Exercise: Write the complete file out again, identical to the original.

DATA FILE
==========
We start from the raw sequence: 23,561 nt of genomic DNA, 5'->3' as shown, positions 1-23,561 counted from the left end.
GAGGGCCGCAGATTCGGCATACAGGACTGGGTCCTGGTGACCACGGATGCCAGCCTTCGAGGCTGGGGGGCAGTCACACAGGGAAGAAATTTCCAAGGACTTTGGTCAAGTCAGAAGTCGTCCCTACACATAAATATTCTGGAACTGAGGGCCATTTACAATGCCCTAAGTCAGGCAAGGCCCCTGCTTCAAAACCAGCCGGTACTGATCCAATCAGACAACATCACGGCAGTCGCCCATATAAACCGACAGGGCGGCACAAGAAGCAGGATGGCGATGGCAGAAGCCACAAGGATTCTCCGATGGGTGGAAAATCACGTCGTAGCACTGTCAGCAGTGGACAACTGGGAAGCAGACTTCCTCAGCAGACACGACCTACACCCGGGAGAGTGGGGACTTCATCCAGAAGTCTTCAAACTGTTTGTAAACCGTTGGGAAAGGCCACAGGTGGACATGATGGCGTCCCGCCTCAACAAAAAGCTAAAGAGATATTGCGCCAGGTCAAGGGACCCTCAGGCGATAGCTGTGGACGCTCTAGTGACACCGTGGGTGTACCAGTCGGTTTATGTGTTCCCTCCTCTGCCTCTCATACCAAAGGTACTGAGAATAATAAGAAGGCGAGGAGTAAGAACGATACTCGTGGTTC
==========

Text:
We start from the raw sequence: 23,561 nt of genomic DNA, 5'->3' as shown, positions 1-23,561 counted from the left end.
GAGGGCCGCAGATTCGGCATACAGGACTGGGTCCTGGTGACCACGGATGCCAGCCTTCGAGGCTGGGGGGCAGTCACACAGGGAAGAAATTTCCAAGGACTTTGGTCAAGTCAGAAGTCGTCCCTACACATAAATATTCTGGAACTGAGGGCCATTTACAATGCCCTAAGTCAGGCAAGGCCCCTGCTTCAAAACCAGCCGGTACTGATCCAATCAGACAACATCACGGCAGTCGCCCATATAAACCGACAGGGCGGCACAAGAAGCAGGATGGCGATGGCAGAAGCCACAAGGATTCTCCGATGGGTGGAAAATCACGTCGTAGCACTGTCAGCAGTGGACAACTGGGAAGCAGACTTCCTCAGCAGACACGACCTACACCCGGGAGAGTGGGGACTTCATCCAGAAGTCTTCAAACTGTTTGTAAACCGTTGGGAAAGGCCACAGGTGGACATGATGGCGTCCCGCCTCAACAAAAAGCTAAAGAGATATTGCGCCAGGTCAAGGGACCCTCAGGCGATAGCTGTGGACGCTCTAGTGACACCGTGGGTGTACCAGTCGGTTTATGTGTTCCCTCCTCTGCCTCTCATACCAAAGGTACTGAGAATAATAAGAAGGCGAGGAGTAAGAACGATACTCGTGGTTC